Raytheon has developed a prototype system for managing the floods of satellite data that help generate warnings and intelligence information for combatants and eventually, civilian first responders and researchers.
This system is meant to unlock the full potential of satellite data
The U.S. government’s global satellite network produces a constant flood of data — petabytes and petabytes of it every day.
“The U.S. has more than 350 satellites in space right now, doing everything from monitoring weather patterns, providing GPS signals, collecting intelligence and relaying communications. That doesn’t even include the hundreds of commercial satellites operated by U.S. companies,” said Ted Glusko, vice president for C2, Space and Intelligence at Raytheon. “We need to make sure we’re able to make use of all the information those satellites are collecting.”
Raytheon is working with the U.S. Air Force on a prototype system to manage the massive amounts of satellite data, developed as part of a $197 million contract to upgrade the service’s missile-warning architecture.
The Future Operationally Resilient Ground Evolution Mission Data Processing Application Framework — FORGE MDPAF for short — will process Overhead Persistent Infrared satellite data from both the U.S. Air Force’s evolving Space Based Infrared System constellation and the future Next Gen OPIR constellation, as well as be capable of processing data from other civil and environmental sensors.
The goal: generate warnings, awareness and intelligence information for combatants and eventually, civilian first responders and researchers.
“FORGE will open up access to data,” said Karen Casey, a Raytheon engineering fellow leading the system’s development. “For missile-warning information, we’ll have a platform available for every security level. But we’ll also have apps for fire detection, early warnings of volcanic activity, agricultural changes and electric power consumption, to name a few.”
Different applications will allow FORGE, an advanced, data-processing framework, to process specific types of data.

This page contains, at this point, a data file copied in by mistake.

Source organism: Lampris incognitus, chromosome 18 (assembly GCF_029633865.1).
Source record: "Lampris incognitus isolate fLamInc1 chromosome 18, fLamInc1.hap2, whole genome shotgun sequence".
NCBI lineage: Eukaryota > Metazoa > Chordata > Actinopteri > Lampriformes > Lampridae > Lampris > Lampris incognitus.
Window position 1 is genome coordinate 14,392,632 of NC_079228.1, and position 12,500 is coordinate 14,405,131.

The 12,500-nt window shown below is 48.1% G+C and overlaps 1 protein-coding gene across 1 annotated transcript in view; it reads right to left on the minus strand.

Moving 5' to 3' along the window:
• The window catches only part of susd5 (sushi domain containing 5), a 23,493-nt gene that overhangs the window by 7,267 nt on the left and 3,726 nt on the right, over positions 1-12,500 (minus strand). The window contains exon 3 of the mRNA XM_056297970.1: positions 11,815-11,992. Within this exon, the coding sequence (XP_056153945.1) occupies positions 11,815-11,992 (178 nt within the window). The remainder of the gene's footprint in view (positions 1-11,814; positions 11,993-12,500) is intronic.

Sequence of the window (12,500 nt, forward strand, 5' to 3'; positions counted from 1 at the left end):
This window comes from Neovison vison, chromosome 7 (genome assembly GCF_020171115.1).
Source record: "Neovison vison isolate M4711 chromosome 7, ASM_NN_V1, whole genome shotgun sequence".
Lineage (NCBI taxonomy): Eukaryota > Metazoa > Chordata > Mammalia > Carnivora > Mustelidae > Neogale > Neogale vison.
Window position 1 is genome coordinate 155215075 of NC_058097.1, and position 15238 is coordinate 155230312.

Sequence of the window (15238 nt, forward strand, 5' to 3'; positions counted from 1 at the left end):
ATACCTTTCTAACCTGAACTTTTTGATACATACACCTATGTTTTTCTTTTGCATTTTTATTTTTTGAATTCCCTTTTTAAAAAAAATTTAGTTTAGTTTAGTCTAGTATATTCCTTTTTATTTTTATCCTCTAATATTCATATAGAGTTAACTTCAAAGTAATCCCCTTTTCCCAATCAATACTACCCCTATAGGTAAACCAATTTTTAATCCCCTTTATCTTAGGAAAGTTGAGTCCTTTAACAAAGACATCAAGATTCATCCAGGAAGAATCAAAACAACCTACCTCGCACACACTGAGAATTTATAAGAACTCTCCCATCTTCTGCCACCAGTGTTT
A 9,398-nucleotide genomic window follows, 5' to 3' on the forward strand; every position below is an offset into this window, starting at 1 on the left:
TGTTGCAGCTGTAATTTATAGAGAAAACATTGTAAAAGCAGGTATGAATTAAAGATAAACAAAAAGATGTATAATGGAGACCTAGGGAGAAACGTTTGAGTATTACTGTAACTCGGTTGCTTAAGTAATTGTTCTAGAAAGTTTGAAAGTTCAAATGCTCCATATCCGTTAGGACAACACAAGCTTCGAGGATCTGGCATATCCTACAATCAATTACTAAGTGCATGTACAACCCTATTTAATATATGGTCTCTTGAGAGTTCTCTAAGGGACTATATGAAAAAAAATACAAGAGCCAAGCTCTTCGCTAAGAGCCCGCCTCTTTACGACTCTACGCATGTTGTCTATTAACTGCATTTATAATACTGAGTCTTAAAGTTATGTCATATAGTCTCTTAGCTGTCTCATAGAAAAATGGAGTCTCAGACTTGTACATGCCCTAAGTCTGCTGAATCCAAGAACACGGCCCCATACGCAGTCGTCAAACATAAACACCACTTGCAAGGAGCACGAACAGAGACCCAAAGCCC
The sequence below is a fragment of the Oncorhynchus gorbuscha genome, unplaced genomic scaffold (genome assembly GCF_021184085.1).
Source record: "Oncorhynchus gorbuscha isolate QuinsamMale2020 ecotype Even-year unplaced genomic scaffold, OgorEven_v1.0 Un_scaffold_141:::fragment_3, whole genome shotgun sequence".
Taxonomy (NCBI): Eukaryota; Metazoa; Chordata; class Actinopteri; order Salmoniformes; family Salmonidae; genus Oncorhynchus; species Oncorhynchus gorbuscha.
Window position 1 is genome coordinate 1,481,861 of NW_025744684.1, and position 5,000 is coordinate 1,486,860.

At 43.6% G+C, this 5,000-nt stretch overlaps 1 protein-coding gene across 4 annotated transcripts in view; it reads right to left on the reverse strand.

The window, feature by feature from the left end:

“The FORGE platform operates much like a smartphone; it doesn’t do a lot without all the apps,” said Jabari Loving, a Raytheon FORGE systems engineer. “Since FORGE will be a Department of Defense-owned system, all applications will be highly vetted using the DoD’s most stringent cybersecurity certification standards. Raytheon, in turn, will provide the framework.”
Raytheon’s FORGE technology has been tested with data from SBIRS, the company’s satellite-based Visible Infrared Imaging Radiometer Suite and ground radar. It’s also been built to the latest cyber and information security standards.
The primary mission of the framework will be to issue missile warnings to the Pentagon and National Command Authority. But the system has obvious civilian applications.
“OPIR is a very advanced heat-signature detector,” Loving said. “If FORGE was hosting a first-responder application, it could actually see things like forest fires just as they start.’”
FORGE is being developed using a DevOps pipeline process to write and install new applications as new missions are added.
The closet comparison to the FORGE framework is Global Positioning System, which started out as a military system, but is now a critical service much of the world relies on.
“FORGE could really play the same kind of role,” said Glusko. “GPS is something all of us pretty much use every day.”